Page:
- Minimize vaccines. Vaccines have the potential to cause major health problems. The aluminum in vaccines is a grade 3 (out of 4) carcinogen. Many vaccines also contain mercury, an extreme neurotoxin. These ingredients can cause acute and chronic health problems ranging from allergies to cancer to death. Knowing this, it should come as no surprise that they also seriously compromise your dog’s immune system. Your dog probably doesn’t even need them as the core vaccines he had as a puppy provide immunity that can last from 7 to 15 years!
[Related] Are you vaccinating your dog too much? Get our free vaccine guide to find out.
- Feed a fresh, raw diet. Kibble is bad news, no matter how you look at it. The process to make kibble involves the use of 25% to 45% starch (that’s really hard for your dog to digest) and it strips even the most nutritious ingredients (which are few!) of their nutritional value. What’s worse, kibble contains harmful aflatoxins and mycotoxins … chemicals and toxins that really hurt your dog! This includes compromising his immune system and his body’s ability to fight against disease.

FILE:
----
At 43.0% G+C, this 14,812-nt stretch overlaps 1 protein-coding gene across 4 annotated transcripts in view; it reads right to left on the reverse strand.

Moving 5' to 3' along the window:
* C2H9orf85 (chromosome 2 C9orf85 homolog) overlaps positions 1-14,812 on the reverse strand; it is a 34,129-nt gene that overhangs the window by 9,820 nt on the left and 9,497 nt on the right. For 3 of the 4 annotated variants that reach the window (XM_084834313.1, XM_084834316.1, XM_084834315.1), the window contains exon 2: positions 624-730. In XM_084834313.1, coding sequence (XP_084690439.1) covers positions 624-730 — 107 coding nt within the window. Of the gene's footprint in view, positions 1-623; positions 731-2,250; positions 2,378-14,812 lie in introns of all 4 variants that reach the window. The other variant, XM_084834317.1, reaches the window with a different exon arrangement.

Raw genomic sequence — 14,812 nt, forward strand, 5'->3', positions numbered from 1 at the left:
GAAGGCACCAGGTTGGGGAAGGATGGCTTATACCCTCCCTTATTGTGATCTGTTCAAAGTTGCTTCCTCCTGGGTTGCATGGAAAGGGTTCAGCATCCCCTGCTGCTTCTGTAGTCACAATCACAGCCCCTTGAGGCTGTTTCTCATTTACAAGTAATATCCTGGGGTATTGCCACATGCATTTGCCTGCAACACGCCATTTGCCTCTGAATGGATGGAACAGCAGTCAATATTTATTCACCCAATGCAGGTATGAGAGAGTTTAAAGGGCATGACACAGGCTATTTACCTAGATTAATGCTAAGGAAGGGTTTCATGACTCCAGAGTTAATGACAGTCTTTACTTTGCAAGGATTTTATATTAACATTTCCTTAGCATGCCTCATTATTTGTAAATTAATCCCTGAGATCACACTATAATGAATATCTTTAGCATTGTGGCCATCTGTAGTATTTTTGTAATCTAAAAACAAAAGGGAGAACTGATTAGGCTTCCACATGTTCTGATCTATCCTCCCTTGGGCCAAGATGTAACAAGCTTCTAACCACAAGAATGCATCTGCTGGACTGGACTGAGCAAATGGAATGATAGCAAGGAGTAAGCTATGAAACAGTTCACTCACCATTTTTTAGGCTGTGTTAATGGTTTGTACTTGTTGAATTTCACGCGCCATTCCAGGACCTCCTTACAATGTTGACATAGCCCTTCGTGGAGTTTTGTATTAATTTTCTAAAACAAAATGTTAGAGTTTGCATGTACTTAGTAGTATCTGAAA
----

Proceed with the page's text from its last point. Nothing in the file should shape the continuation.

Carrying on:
- Limit his exposure to toxic chemicals (pesticides, fertilizers, household cleaners). These, like vaccines and kibble, can decrease the effectiveness of his immune system. They can also cause serious health problems, such as birth defects, nerve damage and cancer. Make sure, if you’re using some kind of lawn care, that it’s safe for your dog. Same thing with cleaners. Even when cleaners claim to be “green” they often aren’t, so make your own with natural ingredients.
Keeping the mosquitos away with a natural remedy is also a smart idea. Here’s a recipe for natural bug spray you can make at home: What you need:
- 1 glass spray bottle
- 25 drops lemon eucalyptus essential oil (this one’s a good choice)
- 4 oz witch hazel or 2 oz coconut oil or another carrier oil like almond oil (use oil if your dog will be going in the water)
You can just use the above ingredients, or you can experiment with 1 or more of these additional ingredients:
- 1 tsp real vanilla extract
- 6 drops peppermint essential oil
- 3 drops lavender essential oil or atlas cedarwood essential oil
- Mix the ingredients together in your glass spray bottle.
- Shake well before applying.
- Spray your dog all over, taking care not to spray his eyes.
[Related] Read about more natural mosquito repellents. Check them out here.
Heartworm disease is scary, but that doesn’t mean you should be rushing to the vet for monthly heartworm meds. Help him build a strong immune system and keep him heartworm free.